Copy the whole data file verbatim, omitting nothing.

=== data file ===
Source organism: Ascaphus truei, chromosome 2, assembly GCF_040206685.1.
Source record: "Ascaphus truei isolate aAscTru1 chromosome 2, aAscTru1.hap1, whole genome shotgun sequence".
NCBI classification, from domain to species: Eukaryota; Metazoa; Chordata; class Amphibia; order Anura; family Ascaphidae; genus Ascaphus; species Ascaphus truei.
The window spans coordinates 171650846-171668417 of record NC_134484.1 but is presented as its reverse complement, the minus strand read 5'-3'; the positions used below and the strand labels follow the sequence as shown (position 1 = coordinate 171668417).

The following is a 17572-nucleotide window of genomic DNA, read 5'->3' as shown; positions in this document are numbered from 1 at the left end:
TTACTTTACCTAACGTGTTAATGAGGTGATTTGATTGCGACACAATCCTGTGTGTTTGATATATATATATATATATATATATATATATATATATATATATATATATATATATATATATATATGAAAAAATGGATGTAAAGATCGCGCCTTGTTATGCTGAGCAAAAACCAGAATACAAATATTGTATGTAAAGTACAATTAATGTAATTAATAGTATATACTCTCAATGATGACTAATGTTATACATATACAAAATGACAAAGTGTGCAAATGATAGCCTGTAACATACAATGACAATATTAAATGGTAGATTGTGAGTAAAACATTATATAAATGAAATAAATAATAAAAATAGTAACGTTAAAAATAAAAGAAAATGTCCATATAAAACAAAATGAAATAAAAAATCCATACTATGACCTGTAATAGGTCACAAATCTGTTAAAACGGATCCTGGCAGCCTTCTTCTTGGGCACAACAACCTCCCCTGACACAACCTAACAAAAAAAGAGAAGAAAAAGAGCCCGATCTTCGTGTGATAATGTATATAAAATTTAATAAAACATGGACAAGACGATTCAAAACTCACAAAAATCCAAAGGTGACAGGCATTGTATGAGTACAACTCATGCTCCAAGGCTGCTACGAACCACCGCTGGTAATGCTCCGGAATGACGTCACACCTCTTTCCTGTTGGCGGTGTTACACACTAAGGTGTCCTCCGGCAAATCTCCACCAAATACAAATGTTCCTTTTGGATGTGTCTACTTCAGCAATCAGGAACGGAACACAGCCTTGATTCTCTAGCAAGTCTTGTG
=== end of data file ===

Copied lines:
Source organism: Ascaphus truei, chromosome 2, assembly GCF_040206685.1.
Source record: "Ascaphus truei isolate aAscTru1 chromosome 2, aAscTru1.hap1, whole genome shotgun sequence".
NCBI classification, from domain to species: Eukaryota; Metazoa; Chordata; class Amphibia; order Anura; family Ascaphidae; genus Ascaphus; species Ascaphus truei.
The window spans coordinates 171650846-171668417 of record NC_134484.1 but is presented as its reverse complement, the minus strand read 5'-3'; the positions used below and the strand labels follow the sequence as shown (position 1 = coordinate 171668417).

The following is a 17572-nucleotide window of genomic DNA, read 5'->3' as shown; positions in this document are numbered from 1 at the left end:
TTACTTTACCTAACGTGTTAATGAGGTGATTTGATTGCGACACAATCCTGTGTGTTTGATATATATATATATATATATATATATATATATATATATATATATATATATATATATATATATATGAAAAAATGGATGTAAAGATCGCGCCTTGTTATGCTGAGCAAAAACCAGAATACAAATATTGTATGTAAAGTACAATTAATGTAATTAATAGTATATACTCTCAATGATGACTAATGTTATACATATACAAAATGACAAAGTGTGCAAATGATAGCCTGTAACATACAATGACAATATTAAATGGTAGATTGTGAGTAAAACATTATATAAATGAAATAAATAATAAAAATAGTAACGTTAAAAATAAAAGAAAATGTCCATATAAAACAAAATGAAATAAAAAATCCATACTATGACCTGTAATAGGTCACAAATCTGTTAAAACGGATCCTGGCAGCCTTCTTCTTGGGCACAACAACCTCCCCTGACACAACCTAACAAAAAAAGAGAAGAAAAAGAGCCCGATCTTCGTGTGATAATGTATATAAAATTTAATAAAACATGGACAAGACGATTCAAAACTCACAAAAATCCAAAGGTGACAGGCATTGTATGAGTACAACTCATGCTCCAAGGCTGCTACGAACCACCGCTGGTAATGCTCCGGAATGACGTCACACCTCTTTCCTGTTGGCGGTGTTACACACTAAGGTGTCCTCCGGCAAATCTCCACCAAATACAAATGTTCCTTTTGGATGTGTCTACTTCAGCAATCAGGAACGGAACACAGCCTTGATTCTCTAGCAAGTCTTGTG